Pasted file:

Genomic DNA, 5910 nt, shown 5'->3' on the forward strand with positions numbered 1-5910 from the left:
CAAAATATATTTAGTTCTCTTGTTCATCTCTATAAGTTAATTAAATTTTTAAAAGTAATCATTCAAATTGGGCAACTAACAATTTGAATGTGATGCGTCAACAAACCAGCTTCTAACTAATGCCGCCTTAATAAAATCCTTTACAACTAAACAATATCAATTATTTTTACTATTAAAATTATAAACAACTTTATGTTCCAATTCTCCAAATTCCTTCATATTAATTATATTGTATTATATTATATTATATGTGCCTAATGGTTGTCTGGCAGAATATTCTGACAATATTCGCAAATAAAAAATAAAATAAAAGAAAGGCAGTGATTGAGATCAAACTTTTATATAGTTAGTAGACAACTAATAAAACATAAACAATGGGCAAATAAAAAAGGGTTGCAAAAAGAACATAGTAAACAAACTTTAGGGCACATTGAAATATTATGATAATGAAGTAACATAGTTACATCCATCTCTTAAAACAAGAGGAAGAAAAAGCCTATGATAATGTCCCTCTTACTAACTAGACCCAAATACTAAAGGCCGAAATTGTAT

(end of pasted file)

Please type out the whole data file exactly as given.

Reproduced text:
Genomic DNA, 5910 nt, shown 5'->3' on the forward strand with positions numbered 1-5910 from the left:
CAAAATATATTTAGTTCTCTTGTTCATCTCTATAAGTTAATTAAATTTTTAAAAGTAATCATTCAAATTGGGCAACTAACAATTTGAATGTGATGCGTCAACAAACCAGCTTCTAACTAATGCCGCCTTAATAAAATCCTTTACAACTAAACAATATCAATTATTTTTACTATTAAAATTATAAACAACTTTATGTTCCAATTCTCCAAATTCCTTCATATTAATTATATTGTATTATATTATATTATATGTGCCTAATGGTTGTCTGGCAGAATATTCTGACAATATTCGCAAATAAAAAATAAAATAAAAGAAAGGCAGTGATTGAGATCAAACTTTTATATAGTTAGTAGACAACTAATAAAACATAAACAATGGGCAAATAAAAAAGGGTTGCAAAAAGAACATAGTAAACAAACTTTAGGGCACATTGAAATATTATGATAATGAAGTAACATAGTTACATCCATCTCTTAAAACAAGAGGAAGAAAAAGCCTATGATAATGTCCCTCTTACTAACTAGACCCAAATACTAAAGGCCGAAATTGTAT